The OECD's Common Reporting Standard

The first significant step toward international reporting started with the US implementing the Foreign Account Tax Compliance Act (FATCA). This will be followed by the UK enacting CDOT (Crown Dependencies and Overseas Territories) reporting, commonly referred to as UK FATCA, with reporting starting in 2016.
CRS (Common Reporting Standards) will represent the final step toward full transparency by facilitating the reciprocal exchange of account information between countries throughout the world resulting in a substantial increase in complexity.


With the enactment of the Foreign Account Tax Compliance Act (FATCA), the United States wishes to ensure that all accounts held abroad by US taxpayers can actually be taxed. FATCA is a unilateral set of US regulations that applies worldwide for all countries. It requires foreign financial institutions to disclose information on US accounts to the IRS. Our solutions support all types of financial institutions and models, IDES and most country specific schemas and portals.


Financial institutions in Jersey, Guernsey and the Isle of Man (the Crown Dependencies) and the Overseas Territories of Anguilla, Bermuda, the British Virgin Islands, the Cayman Islands, Gibraltar, Montserrat and the Turks and Caicos Islands (the Overseas Territories) will automatically provide information relating to the financial affairs of UK resident clients in respect of 2014 onwards. This is sometimes referred to as 'UK FATCA', as it is based on the US's FATCA regime.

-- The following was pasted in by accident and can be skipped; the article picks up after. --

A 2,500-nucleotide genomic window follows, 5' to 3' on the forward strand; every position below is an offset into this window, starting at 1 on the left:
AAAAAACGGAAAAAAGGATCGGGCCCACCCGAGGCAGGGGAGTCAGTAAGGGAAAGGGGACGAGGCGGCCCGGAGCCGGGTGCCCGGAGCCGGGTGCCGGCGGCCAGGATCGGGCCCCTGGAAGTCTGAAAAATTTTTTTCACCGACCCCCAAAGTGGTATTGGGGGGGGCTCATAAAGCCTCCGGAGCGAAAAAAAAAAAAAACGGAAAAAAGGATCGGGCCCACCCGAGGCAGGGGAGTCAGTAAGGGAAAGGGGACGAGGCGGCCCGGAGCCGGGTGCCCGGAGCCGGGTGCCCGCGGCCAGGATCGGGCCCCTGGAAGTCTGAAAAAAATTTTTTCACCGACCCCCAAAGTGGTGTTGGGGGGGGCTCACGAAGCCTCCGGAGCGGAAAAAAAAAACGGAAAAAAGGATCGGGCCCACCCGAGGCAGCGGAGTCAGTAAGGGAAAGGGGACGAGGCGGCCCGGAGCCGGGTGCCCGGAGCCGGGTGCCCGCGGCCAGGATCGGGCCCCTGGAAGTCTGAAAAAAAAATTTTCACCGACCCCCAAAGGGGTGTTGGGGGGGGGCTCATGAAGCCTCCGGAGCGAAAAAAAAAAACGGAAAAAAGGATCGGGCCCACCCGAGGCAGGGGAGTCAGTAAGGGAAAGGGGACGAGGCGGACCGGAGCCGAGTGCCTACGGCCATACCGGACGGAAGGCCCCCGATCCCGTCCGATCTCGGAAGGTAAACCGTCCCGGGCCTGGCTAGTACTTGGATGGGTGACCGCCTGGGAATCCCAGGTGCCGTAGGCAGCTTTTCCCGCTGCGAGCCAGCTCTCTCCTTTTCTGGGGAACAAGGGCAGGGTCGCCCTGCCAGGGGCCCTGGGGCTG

Common Reporting Standard

The Common Reporting Standard (CRS), formally referred to as the Standard for Automatic Exchange of Financial Account Information (AEoI), is the result of the drive by the G20 nations to develop a global standard for the automatic exchange of financial account information. Developed by the OECD, the CRS aims to maximise efficiency and reduce costs for financial institutions by drawing heavily on the approach taken to implementing FATCA, becoming the information standard for the automatic exchange of information

Switzerland Group Requests

Aggregated reporting of non-consenting accounts can result in a group request from the US. The FTA as the competent Swiss authority receives such a group request and will request the information holding FI to identify the account holders or the nonparticipating FIs concerned. In addition to the reportable data in electronic form the FTA will request the reporting Swiss financial institution to provide the FTA with separate documents enabling the FTA to verify whether it is in fact a reportable account.

Take the next step